Tuesday, October 14, 2008

Word for Today: Otiose

Pronunciation[oh-shee-ohs, oh-tee-] –adjective
1. being at leisure; idle; indolent.
2. ineffective or futile.
3. superfluous or useless. [Origin: 1785–95; <>

—Related forms o·ti·ose·ly, adverb o·ti·os·i·ty
Pronunciation[oh-shee-os-i-tee, oh-tee-]
Pronunciation, o·ti·ose·ness, noun

—Synonyms 1. lazy, slothful. 2. idle, vain, profitless. 3. redundant, worthless, pointless.

Otiose is from Latin otiosus, "idle, at leisure," from otium, "leisure."

From Dictionary.com

Mr. Federspiel's surreal flourishes and commentaries straddle the line between interesting and otiose. Most of the surrealism is pretty but pointless.
-- D. F. Wallace, "The Million-Dollar Tattoo", New York Times, May 5, 1991

Although the wild outer movements and the angular Minuet can take such clockwork precision, the Andante, with its obsessive, claustrophobic dialogues between strings and bassoons, seemed sluggish and otiose.
-- Tim Ashley, "VPO/Maazel", The Guardian, April 16, 2002

The umlaut he affected, which made no difference to the pronunciation of his name, was as otiose as a pair of strategically positioned beauty spots.
-- Peter Conrad, "Hidden shallows", New Statesman, October 14, 2002

One hazard for religions in which all professional intermediaries are dispensed with, and in which the individual is enjoined to 'work out your own salvation' and is regarded as fully capable of doing so, is that belief and practice become independent of formal organized structures which may in such a context come to be perceived as otiose.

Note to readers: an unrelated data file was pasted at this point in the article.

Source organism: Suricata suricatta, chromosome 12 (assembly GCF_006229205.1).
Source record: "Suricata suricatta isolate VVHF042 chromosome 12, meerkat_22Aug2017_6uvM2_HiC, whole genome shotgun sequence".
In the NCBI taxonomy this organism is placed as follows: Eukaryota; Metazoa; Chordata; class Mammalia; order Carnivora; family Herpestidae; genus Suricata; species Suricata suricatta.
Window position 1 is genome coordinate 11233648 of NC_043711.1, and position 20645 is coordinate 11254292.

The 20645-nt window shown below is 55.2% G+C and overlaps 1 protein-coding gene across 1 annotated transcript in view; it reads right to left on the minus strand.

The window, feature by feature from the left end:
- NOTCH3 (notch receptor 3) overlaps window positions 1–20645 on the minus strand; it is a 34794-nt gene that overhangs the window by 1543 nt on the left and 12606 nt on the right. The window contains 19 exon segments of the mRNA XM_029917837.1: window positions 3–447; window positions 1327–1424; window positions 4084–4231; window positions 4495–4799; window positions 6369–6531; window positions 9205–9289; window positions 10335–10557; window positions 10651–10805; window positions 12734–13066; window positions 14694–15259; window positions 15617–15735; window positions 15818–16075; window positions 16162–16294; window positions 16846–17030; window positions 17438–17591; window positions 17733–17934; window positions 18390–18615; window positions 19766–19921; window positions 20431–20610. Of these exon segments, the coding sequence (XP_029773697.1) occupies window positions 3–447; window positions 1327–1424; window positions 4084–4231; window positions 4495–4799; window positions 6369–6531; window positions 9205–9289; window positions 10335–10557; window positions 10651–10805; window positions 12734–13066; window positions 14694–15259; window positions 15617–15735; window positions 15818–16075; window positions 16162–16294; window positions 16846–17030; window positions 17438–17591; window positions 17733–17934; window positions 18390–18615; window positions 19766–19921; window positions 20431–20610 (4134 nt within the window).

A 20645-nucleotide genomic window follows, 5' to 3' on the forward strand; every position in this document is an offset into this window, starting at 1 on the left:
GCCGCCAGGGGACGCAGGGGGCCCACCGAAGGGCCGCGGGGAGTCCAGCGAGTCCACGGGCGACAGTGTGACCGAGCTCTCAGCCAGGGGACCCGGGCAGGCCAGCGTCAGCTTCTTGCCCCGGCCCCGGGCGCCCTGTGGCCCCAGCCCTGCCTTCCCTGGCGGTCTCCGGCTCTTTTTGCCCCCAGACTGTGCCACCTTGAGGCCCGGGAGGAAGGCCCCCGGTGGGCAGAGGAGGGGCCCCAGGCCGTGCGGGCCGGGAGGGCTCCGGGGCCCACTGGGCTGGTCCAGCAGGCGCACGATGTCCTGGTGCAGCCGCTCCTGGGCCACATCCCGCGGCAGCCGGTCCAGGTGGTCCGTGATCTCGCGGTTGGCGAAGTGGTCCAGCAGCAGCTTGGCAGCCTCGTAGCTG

-- Lorne L. Dawson, "The Cultural Significance of New Religious Movements: The Case of Soka Gakkai", Sociology of Religion, Fall 2001

Some of the terms which lawyers reach for have their origins in historical legal distinctions; some reflect the dual use of legal French and legal English five or six hundred years ago. Sometimes "legal pairs" just trip off a lawyer's tongue -- or pen, at any rate. Even lawyers who would not dream of telling a client that they have "made and entered into" an agreement, or that something is a "good and sufficient" reason for fighting the case, may still inform their clients that an agreement would be "null and Void" or " each and every" partner must be a "fit and proper" person to run a business.

The golden rule is to use one word rather than two wherever possible. And is isn't just legal terms that you should bear in mind. Consider the following:
Would you be good enough to ...
We should be grateful if you would ..
We would ask that you ...

As Margot Costanzo points out, what is wrong with "please"?

Similarly, "in respect of", "in connection with", "in relation to", "with regard to" could all be replaced by the word "about" or cut altogether.

However, there is one exception to this golden rule of one word,not two: old and middle English "portmanteau" words. These are words such as: howsoever, whosoever, hereby, herein, hereunder, herewith, therein, thereby -- and so on. Avoid these. Even if you can justify them in your formal drafting of wills, pleadings, leases, contracts and other formal legal documents -- and we are not convinced that they are justifiable even with that context -- they have no place in legal writing. There is never a good reason why any of these words should appear in your writing. They are simply not necessary. Or, as one lawyer to another, they are otiose, nugatory and to be avoided.

--- Fio Boyle et al, "A Practical Guide to Lawyering Skills "

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